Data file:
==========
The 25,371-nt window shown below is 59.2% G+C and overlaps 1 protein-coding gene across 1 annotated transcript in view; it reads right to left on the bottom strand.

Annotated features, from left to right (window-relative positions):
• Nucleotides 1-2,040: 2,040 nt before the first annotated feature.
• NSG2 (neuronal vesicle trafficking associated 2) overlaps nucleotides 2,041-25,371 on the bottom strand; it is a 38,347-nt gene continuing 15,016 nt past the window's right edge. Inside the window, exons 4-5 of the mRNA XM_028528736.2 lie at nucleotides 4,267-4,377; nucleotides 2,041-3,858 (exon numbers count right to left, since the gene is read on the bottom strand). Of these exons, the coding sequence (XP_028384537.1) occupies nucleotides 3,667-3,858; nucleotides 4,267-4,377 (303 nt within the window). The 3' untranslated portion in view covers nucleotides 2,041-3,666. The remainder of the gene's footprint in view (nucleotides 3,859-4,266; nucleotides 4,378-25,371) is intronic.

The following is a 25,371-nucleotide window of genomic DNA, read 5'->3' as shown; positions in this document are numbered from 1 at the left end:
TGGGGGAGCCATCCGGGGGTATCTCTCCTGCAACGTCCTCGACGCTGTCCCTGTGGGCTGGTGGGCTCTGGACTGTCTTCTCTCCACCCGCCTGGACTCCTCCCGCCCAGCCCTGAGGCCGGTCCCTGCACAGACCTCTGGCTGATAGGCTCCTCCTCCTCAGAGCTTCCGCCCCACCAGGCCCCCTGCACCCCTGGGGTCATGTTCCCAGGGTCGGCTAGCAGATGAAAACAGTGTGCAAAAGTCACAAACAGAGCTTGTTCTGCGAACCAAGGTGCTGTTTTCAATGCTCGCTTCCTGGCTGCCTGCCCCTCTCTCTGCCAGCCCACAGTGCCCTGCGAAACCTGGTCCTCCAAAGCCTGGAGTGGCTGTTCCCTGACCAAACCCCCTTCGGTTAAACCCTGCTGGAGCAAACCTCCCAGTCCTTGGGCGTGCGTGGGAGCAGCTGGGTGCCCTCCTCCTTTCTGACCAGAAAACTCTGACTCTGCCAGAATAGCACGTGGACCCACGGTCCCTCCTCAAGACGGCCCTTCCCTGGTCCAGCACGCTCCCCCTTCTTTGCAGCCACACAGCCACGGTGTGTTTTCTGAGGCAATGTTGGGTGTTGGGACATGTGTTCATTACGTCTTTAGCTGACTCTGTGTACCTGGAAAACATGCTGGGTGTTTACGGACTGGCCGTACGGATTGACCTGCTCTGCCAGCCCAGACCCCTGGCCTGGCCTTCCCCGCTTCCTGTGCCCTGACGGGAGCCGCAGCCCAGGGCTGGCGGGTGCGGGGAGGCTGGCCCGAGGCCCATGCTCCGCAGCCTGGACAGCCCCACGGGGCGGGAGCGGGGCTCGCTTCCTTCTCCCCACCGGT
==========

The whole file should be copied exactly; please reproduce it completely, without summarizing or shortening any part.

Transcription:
The 25,371-nt window shown below is 59.2% G+C and overlaps 1 protein-coding gene across 1 annotated transcript in view; it reads right to left on the bottom strand.

Annotated features, from left to right (window-relative positions):
• Nucleotides 1-2,040: 2,040 nt before the first annotated feature.
• NSG2 (neuronal vesicle trafficking associated 2) overlaps nucleotides 2,041-25,371 on the bottom strand; it is a 38,347-nt gene continuing 15,016 nt past the window's right edge. Inside the window, exons 4-5 of the mRNA XM_028528736.2 lie at nucleotides 4,267-4,377; nucleotides 2,041-3,858 (exon numbers count right to left, since the gene is read on the bottom strand). Of these exons, the coding sequence (XP_028384537.1) occupies nucleotides 3,667-3,858; nucleotides 4,267-4,377 (303 nt within the window). The 3' untranslated portion in view covers nucleotides 2,041-3,666. The remainder of the gene's footprint in view (nucleotides 3,859-4,266; nucleotides 4,378-25,371) is intronic.

The following is a 25,371-nucleotide window of genomic DNA, read 5'->3' as shown; positions in this document are numbered from 1 at the left end:
TGGGGGAGCCATCCGGGGGTATCTCTCCTGCAACGTCCTCGACGCTGTCCCTGTGGGCTGGTGGGCTCTGGACTGTCTTCTCTCCACCCGCCTGGACTCCTCCCGCCCAGCCCTGAGGCCGGTCCCTGCACAGACCTCTGGCTGATAGGCTCCTCCTCCTCAGAGCTTCCGCCCCACCAGGCCCCCTGCACCCCTGGGGTCATGTTCCCAGGGTCGGCTAGCAGATGAAAACAGTGTGCAAAAGTCACAAACAGAGCTTGTTCTGCGAACCAAGGTGCTGTTTTCAATGCTCGCTTCCTGGCTGCCTGCCCCTCTCTCTGCCAGCCCACAGTGCCCTGCGAAACCTGGTCCTCCAAAGCCTGGAGTGGCTGTTCCCTGACCAAACCCCCTTCGGTTAAACCCTGCTGGAGCAAACCTCCCAGTCCTTGGGCGTGCGTGGGAGCAGCTGGGTGCCCTCCTCCTTTCTGACCAGAAAACTCTGACTCTGCCAGAATAGCACGTGGACCCACGGTCCCTCCTCAAGACGGCCCTTCCCTGGTCCAGCACGCTCCCCCTTCTTTGCAGCCACACAGCCACGGTGTGTTTTCTGAGGCAATGTTGGGTGTTGGGACATGTGTTCATTACGTCTTTAGCTGACTCTGTGTACCTGGAAAACATGCTGGGTGTTTACGGACTGGCCGTACGGATTGACCTGCTCTGCCAGCCCAGACCCCTGGCCTGGCCTTCCCCGCTTCCTGTGCCCTGACGGGAGCCGCAGCCCAGGGCTGGCGGGTGCGGGGAGGCTGGCCCGAGGCCCATGCTCCGCAGCCTGGACAGCCCCACGGGGCGGGAGCGGGGCTCGCTTCCTTCTCCCCACCGGT